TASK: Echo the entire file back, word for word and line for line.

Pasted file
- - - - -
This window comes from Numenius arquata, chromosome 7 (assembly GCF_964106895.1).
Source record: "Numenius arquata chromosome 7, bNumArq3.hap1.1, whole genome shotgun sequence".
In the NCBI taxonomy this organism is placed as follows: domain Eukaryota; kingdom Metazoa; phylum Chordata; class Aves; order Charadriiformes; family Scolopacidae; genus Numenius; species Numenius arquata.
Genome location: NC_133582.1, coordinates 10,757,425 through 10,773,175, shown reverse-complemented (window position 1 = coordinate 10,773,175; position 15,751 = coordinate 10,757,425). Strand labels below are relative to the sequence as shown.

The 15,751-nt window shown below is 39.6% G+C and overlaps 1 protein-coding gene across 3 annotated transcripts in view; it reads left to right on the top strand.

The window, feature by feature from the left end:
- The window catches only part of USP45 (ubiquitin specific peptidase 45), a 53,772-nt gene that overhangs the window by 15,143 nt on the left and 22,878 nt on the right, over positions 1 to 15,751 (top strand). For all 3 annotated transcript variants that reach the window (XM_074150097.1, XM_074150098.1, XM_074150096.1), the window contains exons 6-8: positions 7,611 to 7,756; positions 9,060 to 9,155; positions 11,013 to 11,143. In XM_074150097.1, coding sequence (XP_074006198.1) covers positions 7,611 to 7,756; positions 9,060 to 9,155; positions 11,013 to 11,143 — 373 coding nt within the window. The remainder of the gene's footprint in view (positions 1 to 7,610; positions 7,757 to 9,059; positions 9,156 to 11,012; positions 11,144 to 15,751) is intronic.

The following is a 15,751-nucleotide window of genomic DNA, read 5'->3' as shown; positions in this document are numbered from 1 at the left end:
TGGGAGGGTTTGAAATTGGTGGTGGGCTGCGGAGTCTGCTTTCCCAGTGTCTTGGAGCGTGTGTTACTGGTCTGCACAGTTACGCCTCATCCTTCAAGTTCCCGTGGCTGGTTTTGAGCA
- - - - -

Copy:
This window comes from Numenius arquata, chromosome 7 (assembly GCF_964106895.1).
Source record: "Numenius arquata chromosome 7, bNumArq3.hap1.1, whole genome shotgun sequence".
In the NCBI taxonomy this organism is placed as follows: domain Eukaryota; kingdom Metazoa; phylum Chordata; class Aves; order Charadriiformes; family Scolopacidae; genus Numenius; species Numenius arquata.
Genome location: NC_133582.1, coordinates 10,757,425 through 10,773,175, shown reverse-complemented (window position 1 = coordinate 10,773,175; position 15,751 = coordinate 10,757,425). Strand labels below are relative to the sequence as shown.

The 15,751-nt window shown below is 39.6% G+C and overlaps 1 protein-coding gene across 3 annotated transcripts in view; it reads left to right on the top strand.

The window, feature by feature from the left end:
- The window catches only part of USP45 (ubiquitin specific peptidase 45), a 53,772-nt gene that overhangs the window by 15,143 nt on the left and 22,878 nt on the right, over positions 1 to 15,751 (top strand). For all 3 annotated transcript variants that reach the window (XM_074150097.1, XM_074150098.1, XM_074150096.1), the window contains exons 6-8: positions 7,611 to 7,756; positions 9,060 to 9,155; positions 11,013 to 11,143. In XM_074150097.1, coding sequence (XP_074006198.1) covers positions 7,611 to 7,756; positions 9,060 to 9,155; positions 11,013 to 11,143 — 373 coding nt within the window. The remainder of the gene's footprint in view (positions 1 to 7,610; positions 7,757 to 9,059; positions 9,156 to 11,012; positions 11,144 to 15,751) is intronic.

The following is a 15,751-nucleotide window of genomic DNA, read 5'->3' as shown; positions in this document are numbered from 1 at the left end:
TGGGAGGGTTTGAAATTGGTGGTGGGCTGCGGAGTCTGCTTTCCCAGTGTCTTGGAGCGTGTGTTACTGGTCTGCACAGTTACGCCTCATCCTTCAAGTTCCCGTGGCTGGTTTTGAGCA